Each year millions of Americans suffer from allergy, a type of immune hypersensitivity which includes asthma, rhinitis and food allergy. More Americans than ever are suffering from allergies. The occurrence of allergies in our pets mirrors that which occurs in human allergies, and incidence is rising each year.
Animals, just like people, can suffer allergic reactions to a wide variety of environmental substances, or allergens. Research has shown that immunologic mechanisms underlying allergy in our companion animals (dogs, cats and horses) are essentially the same as in humans.
The word “allergy” originated from two Greek words meaning “altered reactivity.” In today’s lexicon, allergy is used to describe a condition of hypersensitivity to a substance that is otherwise considered harmless to most animals or people. The substances that trigger allergy are called allergens, and include:
- Dust mites
- Dander (animal and human)
Exposure to these substances, by physical contact, ingestion or inhalation, causes the body’s immune system to overreact and produce antibodies to attack the invading allergens. The most common manifestations of allergic disease include:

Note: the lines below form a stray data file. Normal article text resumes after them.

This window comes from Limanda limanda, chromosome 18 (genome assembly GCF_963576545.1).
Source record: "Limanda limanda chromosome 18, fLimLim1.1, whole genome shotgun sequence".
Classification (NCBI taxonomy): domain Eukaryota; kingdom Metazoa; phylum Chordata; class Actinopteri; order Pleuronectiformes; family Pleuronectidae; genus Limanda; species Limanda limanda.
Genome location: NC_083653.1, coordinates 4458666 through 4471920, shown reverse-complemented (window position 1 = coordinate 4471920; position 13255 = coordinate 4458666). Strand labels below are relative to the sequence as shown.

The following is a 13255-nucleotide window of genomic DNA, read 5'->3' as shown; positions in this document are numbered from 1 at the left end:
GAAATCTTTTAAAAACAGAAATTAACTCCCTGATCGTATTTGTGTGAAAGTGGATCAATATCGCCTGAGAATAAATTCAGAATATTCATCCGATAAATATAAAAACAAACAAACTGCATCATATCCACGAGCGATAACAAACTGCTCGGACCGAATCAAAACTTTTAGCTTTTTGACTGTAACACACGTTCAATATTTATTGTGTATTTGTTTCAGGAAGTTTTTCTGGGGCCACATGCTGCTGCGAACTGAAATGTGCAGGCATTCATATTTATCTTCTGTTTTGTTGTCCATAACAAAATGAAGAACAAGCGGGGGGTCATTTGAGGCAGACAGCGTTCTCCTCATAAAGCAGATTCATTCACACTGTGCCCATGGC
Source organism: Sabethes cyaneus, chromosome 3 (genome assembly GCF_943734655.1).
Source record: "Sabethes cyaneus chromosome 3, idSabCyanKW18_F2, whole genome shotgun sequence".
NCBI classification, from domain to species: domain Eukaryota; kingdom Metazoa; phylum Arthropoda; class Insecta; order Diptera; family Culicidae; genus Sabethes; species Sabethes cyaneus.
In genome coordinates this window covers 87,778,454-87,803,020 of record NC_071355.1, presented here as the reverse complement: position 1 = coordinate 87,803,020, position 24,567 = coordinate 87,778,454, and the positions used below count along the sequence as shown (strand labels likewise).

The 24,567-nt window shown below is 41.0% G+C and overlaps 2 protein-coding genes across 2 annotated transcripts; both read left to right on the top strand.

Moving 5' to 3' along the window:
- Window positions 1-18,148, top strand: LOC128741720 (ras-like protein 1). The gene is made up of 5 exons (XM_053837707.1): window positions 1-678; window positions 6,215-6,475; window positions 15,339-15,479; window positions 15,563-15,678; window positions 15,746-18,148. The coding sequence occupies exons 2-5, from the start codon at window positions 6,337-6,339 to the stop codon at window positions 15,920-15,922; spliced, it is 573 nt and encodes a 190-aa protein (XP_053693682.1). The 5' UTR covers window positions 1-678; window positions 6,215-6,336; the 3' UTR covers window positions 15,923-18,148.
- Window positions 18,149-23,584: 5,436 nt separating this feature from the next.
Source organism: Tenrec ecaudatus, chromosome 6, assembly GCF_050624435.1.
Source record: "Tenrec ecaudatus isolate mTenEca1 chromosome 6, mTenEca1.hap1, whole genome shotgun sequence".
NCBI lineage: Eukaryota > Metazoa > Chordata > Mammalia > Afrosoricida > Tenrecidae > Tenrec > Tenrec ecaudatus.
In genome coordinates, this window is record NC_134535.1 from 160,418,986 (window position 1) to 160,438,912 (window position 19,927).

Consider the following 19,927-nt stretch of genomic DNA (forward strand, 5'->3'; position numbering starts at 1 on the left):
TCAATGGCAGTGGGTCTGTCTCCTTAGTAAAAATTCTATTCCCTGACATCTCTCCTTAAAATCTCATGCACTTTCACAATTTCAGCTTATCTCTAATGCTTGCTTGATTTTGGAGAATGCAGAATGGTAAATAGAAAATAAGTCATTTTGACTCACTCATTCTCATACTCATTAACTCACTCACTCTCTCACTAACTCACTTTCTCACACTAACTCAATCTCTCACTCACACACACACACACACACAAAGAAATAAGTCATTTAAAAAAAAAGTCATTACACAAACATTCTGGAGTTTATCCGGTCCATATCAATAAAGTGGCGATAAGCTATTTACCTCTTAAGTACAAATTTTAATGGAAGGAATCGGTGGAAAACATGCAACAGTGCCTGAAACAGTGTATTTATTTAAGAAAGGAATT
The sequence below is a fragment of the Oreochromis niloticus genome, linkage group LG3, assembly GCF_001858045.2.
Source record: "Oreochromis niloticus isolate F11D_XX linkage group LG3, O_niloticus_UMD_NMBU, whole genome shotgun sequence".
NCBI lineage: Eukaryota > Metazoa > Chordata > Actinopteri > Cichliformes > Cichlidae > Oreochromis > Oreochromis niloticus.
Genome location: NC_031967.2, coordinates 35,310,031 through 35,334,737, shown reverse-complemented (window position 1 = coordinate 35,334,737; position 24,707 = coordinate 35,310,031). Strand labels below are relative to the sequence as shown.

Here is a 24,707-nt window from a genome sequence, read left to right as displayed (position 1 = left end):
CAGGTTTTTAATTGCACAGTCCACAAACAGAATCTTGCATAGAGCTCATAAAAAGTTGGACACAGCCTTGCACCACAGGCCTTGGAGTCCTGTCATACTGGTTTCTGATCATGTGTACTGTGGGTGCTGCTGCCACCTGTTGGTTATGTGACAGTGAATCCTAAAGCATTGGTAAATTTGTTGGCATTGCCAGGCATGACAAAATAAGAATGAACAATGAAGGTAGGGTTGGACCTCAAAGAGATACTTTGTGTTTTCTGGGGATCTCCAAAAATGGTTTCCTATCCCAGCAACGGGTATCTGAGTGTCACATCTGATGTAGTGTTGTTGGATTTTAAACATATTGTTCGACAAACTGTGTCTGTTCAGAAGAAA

- Dermatologic symptoms (atopic dermatitis)
- Respiratory symptoms (allergic rhinitis, asthma)
- Gastrointestinal symptoms (food allergy)
- Ocular symptoms (conjunctivitis)
HERITABILITY: ALLERGIES ARE AN INHERITED TRAIT
Allergies are an inherited trait and lifelong disease, the result of an immune system imbalance. The tendency to develop allergies is a dominant genetic trait. When one parent is allergic, there’s an increased likelihood that his or her offspring will also be allergic.
Allergies are not curable, but they can be managed with immunotherapy treatment, medications that treat symptoms and avoidance.
- If neither parent is allergic, the chance of developing allergies in offspring is about 15%.
- If one parent is allergic, the risk increases to 30%.
- If both parents are allergic, the risk is greater than 60%.